My VIP Tax Team question of the week: Holdover Relief where Incorporation Relief is not available
My client Ringo owns 100% of the shares in Thomas Ltd, a train manufacturing company.
Ringo has also owned the commercial premises that Thomas Ltd trades from since May 2000. It was bought for £200k and is now worth £500k. There is no mortgage on the property, but Ringo charges rent for the use of the property.

Ringo now wishes to incorporate the premises into Thomas Ltd, in exchange for an issue of shares.
I know that incorporation relief requires a ‘business’ to exist.

Will incorporation relief be available in this situation, as a business is carried on from the trading premises, or would Ringo have to show that he is personally operating a property investment business regarding the premises?

Is there any alternative?

Section 162 TCGA 1992 (‘Incorporation Relief’)

In outline, Incorporation Relief is available where a business is transferred to a company, providing all of the assets of that business are transferred, and the consideration represents only an issue of new shares in the company.

This would enable the gains to be rolled over into the base cost of the new shares issued in the acquiring company.

In simple terms, this may look as follows using the outline numbers provided:

Ringo’s Disposal: £’000   Ringo Base Cost of the Shares: £’000
Proceeds (Market Value) 500 Market Value of Assets 500
Base cost (200) Less gain rolled over (300)
——– ——–
Gain 300 Net Base Cost of Shares 200
Incorporation Relief (300) =====
Chargeable Gain Nil  


However, as you have identified, Section 162 relief is only available to a business (note this does not have to be a trade).

In this case, the fact that Ringo’s company operates from the premises does not cause the property itself to be a business. Ringo himself is generating rental income from the property. However, establishing this as a business may require a significantly greater level of activity on the part of Ringo in order to establish that he is operating a property business.

The Ramsey case (Ramsey v HMRC [2013] UKUT0226 (TCC)) is commonly used as a reference when considering whether a ‘business’ exists. See HMRC’s views on this case and its effect on Section 162 relief at CG65715. In this case, it would appear very unlikely that Ringo will qualify for relief under Section 162.

Section 165 TCGA 1992 (‘Business Asset Gift Relief’)

Business Asset Gift Relief, or Holdover Relief may be a suitable alternative in this situation, as it does not require Ringo himself to be operating a business activity in relation to the property. Instead, this may be available as the asset is being used for the purposes of a trade carried on by Ringo’s personal company.

The holdover election must be entered into within 4 years from the end of the tax year of the gift and signed by both parties. The election can be made on the HMRC HS295 Claim Form.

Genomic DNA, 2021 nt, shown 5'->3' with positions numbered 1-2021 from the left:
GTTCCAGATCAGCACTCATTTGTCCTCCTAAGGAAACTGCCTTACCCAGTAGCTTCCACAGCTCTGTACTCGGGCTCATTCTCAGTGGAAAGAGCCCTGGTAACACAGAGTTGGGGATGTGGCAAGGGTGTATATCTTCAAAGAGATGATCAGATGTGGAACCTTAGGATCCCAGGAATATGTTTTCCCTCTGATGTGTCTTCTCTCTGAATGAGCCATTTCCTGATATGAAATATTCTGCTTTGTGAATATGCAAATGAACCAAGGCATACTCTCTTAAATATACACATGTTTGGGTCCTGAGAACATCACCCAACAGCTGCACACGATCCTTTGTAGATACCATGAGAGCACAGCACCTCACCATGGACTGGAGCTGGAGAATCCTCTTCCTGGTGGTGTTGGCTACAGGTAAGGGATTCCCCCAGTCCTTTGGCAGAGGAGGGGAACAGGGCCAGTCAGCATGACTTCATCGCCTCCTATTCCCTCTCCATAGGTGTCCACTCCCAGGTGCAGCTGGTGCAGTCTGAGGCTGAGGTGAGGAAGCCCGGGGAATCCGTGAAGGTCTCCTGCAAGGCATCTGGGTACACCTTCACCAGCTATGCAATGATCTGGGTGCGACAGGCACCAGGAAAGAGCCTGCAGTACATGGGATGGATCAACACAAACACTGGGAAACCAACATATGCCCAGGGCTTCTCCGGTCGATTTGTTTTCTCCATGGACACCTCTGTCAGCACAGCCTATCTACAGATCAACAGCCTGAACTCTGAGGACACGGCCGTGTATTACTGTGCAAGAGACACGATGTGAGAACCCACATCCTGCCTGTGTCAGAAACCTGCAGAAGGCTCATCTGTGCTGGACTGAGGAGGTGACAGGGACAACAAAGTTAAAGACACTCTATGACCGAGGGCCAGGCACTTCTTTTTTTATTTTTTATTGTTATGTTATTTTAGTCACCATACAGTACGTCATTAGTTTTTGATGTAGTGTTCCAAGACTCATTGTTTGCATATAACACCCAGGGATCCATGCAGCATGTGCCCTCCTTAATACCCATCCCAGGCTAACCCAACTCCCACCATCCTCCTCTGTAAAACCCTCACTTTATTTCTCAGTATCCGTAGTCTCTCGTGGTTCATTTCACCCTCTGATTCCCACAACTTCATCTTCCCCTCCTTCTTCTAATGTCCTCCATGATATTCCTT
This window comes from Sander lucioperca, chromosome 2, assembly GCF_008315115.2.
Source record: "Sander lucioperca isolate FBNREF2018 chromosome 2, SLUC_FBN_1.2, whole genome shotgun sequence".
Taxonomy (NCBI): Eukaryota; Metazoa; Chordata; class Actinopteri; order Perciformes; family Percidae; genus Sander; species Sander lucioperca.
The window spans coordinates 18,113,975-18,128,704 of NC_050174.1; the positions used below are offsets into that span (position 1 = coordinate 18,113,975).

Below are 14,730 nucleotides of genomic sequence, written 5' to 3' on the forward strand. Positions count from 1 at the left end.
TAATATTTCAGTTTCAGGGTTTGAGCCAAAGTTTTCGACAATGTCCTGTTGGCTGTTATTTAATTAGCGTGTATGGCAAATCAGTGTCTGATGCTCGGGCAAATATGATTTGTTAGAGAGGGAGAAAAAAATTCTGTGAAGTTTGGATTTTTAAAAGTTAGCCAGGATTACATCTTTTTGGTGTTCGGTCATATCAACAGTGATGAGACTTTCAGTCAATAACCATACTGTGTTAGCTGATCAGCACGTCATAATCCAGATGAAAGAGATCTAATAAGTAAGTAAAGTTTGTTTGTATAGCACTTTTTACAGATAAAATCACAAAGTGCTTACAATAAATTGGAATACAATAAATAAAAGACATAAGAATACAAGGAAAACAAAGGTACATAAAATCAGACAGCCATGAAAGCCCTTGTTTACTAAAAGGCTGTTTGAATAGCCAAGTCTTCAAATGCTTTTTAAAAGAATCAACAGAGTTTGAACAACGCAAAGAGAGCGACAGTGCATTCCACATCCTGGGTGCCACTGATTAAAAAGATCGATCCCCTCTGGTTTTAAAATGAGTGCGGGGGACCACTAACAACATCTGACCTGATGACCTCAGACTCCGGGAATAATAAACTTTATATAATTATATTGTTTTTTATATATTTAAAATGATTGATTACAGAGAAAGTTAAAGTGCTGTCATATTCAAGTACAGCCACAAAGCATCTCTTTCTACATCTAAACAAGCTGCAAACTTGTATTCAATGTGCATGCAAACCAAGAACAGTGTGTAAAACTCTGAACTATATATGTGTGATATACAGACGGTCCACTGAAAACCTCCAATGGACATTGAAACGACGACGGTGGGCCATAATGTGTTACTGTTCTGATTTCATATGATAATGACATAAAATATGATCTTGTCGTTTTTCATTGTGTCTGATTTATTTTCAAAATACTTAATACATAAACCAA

The effect of the election for Ringo and Thomas Ltd is outlined below:

Ringo’s Disposal: £’000   Thomas Ltd Property Base Cost: £’000
Proceeds (Market Value) 500 Market Value 500
Base cost (200) Less gain held over (300)
——– ——–
Gain 300 Thomas Ltd Base Cost of property 200
Holdover Relief (300) =====
Ringo’s Chargeable Gain Nil  


One advantage of Section 165 holdover relief is that there is the opportunity for Ringo to generate some proceeds on the transfer (or create a directors’ loan account balance), free from capital gains tax.

Section 165(7) provides that, as long as any actual consideration paid by Thomas Ltd does not exceed the total of the qualifying acquisition and disposal costs available as a deduction for Ringo (in accordance with Section 38 TCGA 1992), there will be no restriction to the holdover claim.

This is illustrated below:

Ringo’s Disposal: £’000 £’000
Actual Proceeds 212
Deemed additional proceeds 288
Taxable Proceeds (Market Value) 500
Less: Base cost (200)
Gain 300
Holdover Relief (300)
Restriction to Holdover Relief:
Actual proceeds * 212
Less qualifying base cost / deductions (200)
Net restriction to holdover relief 12
Capital Gain Arising 12
Less: Annual Exemption * (12)
Ringo’s Chargeable Gain   Nil

* If Ringo will separately use his Annual CGT Exemption, these figures may need to be adjusted.

Ringo will have generated a DLA balance of £212k, free from Capital Gains Tax. The base cost for Thomas Ltd will also be £212k (i.e. the market value of £500k less the net holdover relief claimed of £288k). The actual calculation should factor in all acquisition, disposal and enhancement costs available to Ringo, which may further increase the potential DLA balance created.

With all holdover relief claims under s165 TCGA 1992, the rules in Part 2 Sch. 7 TCGA 1992 must be considered. These rules will reduce the gain that can be held over if the property was not always used for a qualifying purpose during Ringo’s ownership.

Additional Points to Note


As a transfer to a connected company, Thomas Ltd will pay SDLT on the market value of the property – s53 FA 2003. This will be the case regardless of whether Section 162 or Section 165 is adopted.

Based on the market value of £500k, and the current non-residential rates, this SDLT would be £14.5k.


A transfer at undervalue to a company is a disposition for IHT purposes. As Ringo owns 100% of the company shares, there is no loss to his estate under s3 IHTA 1984 and so no transfer of value.


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